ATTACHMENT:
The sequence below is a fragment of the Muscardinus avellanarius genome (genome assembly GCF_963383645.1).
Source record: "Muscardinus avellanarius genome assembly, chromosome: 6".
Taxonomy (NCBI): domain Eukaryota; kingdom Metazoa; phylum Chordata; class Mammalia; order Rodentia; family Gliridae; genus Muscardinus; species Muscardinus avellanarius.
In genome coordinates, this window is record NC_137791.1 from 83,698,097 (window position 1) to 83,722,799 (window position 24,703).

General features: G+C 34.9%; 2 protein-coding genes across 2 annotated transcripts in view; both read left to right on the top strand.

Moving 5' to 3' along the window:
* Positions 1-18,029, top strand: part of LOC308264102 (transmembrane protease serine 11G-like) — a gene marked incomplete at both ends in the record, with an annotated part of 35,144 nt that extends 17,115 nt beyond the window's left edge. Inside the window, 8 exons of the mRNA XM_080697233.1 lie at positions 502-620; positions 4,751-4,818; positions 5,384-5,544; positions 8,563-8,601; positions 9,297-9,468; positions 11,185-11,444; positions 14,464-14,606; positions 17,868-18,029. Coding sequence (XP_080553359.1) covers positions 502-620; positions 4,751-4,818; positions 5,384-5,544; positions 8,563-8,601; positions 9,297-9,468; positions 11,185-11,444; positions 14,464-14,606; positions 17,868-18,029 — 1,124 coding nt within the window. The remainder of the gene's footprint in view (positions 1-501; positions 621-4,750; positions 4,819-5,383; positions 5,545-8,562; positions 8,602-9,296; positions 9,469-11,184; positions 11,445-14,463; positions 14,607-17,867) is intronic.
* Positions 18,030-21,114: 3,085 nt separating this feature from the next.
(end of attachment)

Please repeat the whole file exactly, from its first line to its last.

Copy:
The sequence below is a fragment of the Muscardinus avellanarius genome (genome assembly GCF_963383645.1).
Source record: "Muscardinus avellanarius genome assembly, chromosome: 6".
Taxonomy (NCBI): domain Eukaryota; kingdom Metazoa; phylum Chordata; class Mammalia; order Rodentia; family Gliridae; genus Muscardinus; species Muscardinus avellanarius.
In genome coordinates, this window is record NC_137791.1 from 83,698,097 (window position 1) to 83,722,799 (window position 24,703).

General features: G+C 34.9%; 2 protein-coding genes across 2 annotated transcripts in view; both read left to right on the top strand.

Moving 5' to 3' along the window:
* Positions 1-18,029, top strand: part of LOC308264102 (transmembrane protease serine 11G-like) — a gene marked incomplete at both ends in the record, with an annotated part of 35,144 nt that extends 17,115 nt beyond the window's left edge. Inside the window, 8 exons of the mRNA XM_080697233.1 lie at positions 502-620; positions 4,751-4,818; positions 5,384-5,544; positions 8,563-8,601; positions 9,297-9,468; positions 11,185-11,444; positions 14,464-14,606; positions 17,868-18,029. Coding sequence (XP_080553359.1) covers positions 502-620; positions 4,751-4,818; positions 5,384-5,544; positions 8,563-8,601; positions 9,297-9,468; positions 11,185-11,444; positions 14,464-14,606; positions 17,868-18,029 — 1,124 coding nt within the window. The remainder of the gene's footprint in view (positions 1-501; positions 621-4,750; positions 4,819-5,383; positions 5,545-8,562; positions 8,602-9,296; positions 9,469-11,184; positions 11,445-14,463; positions 14,607-17,867) is intronic.
* Positions 18,030-21,114: 3,085 nt separating this feature from the next.